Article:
January 8, 2016
This time we talk about ... stuff?
@andstuffpodcast on twitter
Walker decided to get a TWSBI Eco after reading a blog post by David Rea going into a bit of physics and materials science.
Cameron is mildly interested in pens, but couldn't do a whole podcast about it like "those guys".
This primer on nibs explains what a "stub nib" is. Despite hearing about them many times, this blog post by Brad Dowdy is probably what made Walker decide to actually look into getting a pen with one.
Nathan of Noodler's ink has a youtube video up about the story behind the "Charlie" eyedropper pen that Walker talked about.
Cameron wants to get more into uploading videos. Looks like he did since we recorded.
Here's a link to Walker's old shredder unboxing video.
Look at all the potential discussion topics on wikipedia to use during unboxing videos!
Walker found DIY cat tree/condo inspiration here.
The kind of "fake joinery" Walker is doing is mostly inspired by the Mere Mortals Workbench designed by Steve Ramsey, although lots of people use this technique.
Here's an article for further reading on types of twine. Here's another one.
Walker is mixing other people's old forgotten tracks that he found on a Zoom R16 multi-track recorder.
Here's Bob Clagget's first Arduino Programming Tutorial video on the I Like To Make Stuff channel.
And here is Making It, the podcast he does.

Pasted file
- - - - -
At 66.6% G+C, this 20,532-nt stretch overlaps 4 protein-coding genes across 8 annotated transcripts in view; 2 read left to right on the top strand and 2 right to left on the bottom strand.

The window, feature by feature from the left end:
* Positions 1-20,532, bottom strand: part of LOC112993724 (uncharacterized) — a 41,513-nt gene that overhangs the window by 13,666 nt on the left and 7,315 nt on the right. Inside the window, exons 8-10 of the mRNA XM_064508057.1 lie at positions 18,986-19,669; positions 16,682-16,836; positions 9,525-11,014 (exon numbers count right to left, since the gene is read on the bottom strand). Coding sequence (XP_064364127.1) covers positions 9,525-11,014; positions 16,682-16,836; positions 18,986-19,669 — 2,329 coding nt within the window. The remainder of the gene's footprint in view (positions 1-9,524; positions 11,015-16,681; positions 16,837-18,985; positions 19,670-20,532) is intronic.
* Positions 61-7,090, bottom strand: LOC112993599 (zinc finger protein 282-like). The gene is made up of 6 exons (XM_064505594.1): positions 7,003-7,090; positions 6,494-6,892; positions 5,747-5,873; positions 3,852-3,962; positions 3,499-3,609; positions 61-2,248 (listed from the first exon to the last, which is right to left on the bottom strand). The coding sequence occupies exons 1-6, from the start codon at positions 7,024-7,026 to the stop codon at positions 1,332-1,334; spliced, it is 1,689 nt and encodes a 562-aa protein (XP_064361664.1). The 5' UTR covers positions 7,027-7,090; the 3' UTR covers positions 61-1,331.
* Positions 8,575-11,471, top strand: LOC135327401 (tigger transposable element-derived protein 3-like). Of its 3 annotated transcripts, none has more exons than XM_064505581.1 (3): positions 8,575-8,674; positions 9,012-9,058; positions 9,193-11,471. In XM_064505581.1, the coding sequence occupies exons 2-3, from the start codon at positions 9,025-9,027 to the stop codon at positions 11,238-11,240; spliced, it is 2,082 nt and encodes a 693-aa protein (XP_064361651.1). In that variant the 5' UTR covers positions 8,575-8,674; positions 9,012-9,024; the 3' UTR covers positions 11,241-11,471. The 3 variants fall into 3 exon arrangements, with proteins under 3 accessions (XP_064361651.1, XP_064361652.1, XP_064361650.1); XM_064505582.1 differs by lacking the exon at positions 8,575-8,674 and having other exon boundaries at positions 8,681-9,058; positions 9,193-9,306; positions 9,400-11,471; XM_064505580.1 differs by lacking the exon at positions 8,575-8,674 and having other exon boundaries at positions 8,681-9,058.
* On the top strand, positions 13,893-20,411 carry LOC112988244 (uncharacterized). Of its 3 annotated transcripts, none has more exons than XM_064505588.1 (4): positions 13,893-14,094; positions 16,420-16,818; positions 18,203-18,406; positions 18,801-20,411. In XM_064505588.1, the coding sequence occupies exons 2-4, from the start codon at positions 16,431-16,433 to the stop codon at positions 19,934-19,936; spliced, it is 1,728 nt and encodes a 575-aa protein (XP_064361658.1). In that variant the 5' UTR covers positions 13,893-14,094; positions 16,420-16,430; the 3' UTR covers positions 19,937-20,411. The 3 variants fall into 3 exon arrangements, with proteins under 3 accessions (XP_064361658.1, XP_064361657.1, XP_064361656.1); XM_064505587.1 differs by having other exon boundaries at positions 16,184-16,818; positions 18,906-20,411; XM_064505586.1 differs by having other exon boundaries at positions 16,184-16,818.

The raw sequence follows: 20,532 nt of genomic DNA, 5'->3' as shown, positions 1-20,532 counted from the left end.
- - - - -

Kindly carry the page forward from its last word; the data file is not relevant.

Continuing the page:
More information about arduino can be found on the website.
This is what Process Controls is. Controls engineers use something called SCADA.
Walker will soon be working with slivers.
Arch Linux and its wonderful online documentation can be found here.
When using GNU/Linux on a computer Cameron usually uses Lubuntu, a spin of Ubuntu, and Walker usually uses Debian, but sometimes uses Fedora.
The desktop environment is the part of many GNU/Linux systems that actually determines what things you see on the screen. Cameron uses LXDE, while Walker is all about XFCE.
Here is the Bakelite video on Periodic Videos. Love this channel.
Some tracker-based music programs for linux are qtractor and lmms. Walker can't remember which one he used to make the And Stuff Opening Theme Song.
Amsynth is the softsynth Cameron has been experimenting with.
Walker recommends using a kernel with the PREEMPT_RT patch for music production. He uses a kernel for Fedora that comes patched from Planet CCRMA at Stanford University. It seems that similar things are available for Ubuntu.
The programs Walker rattles off that he uses in music production are Jack, Whysynth, Hexter, Alsamodularsynth.
Thanks for listening!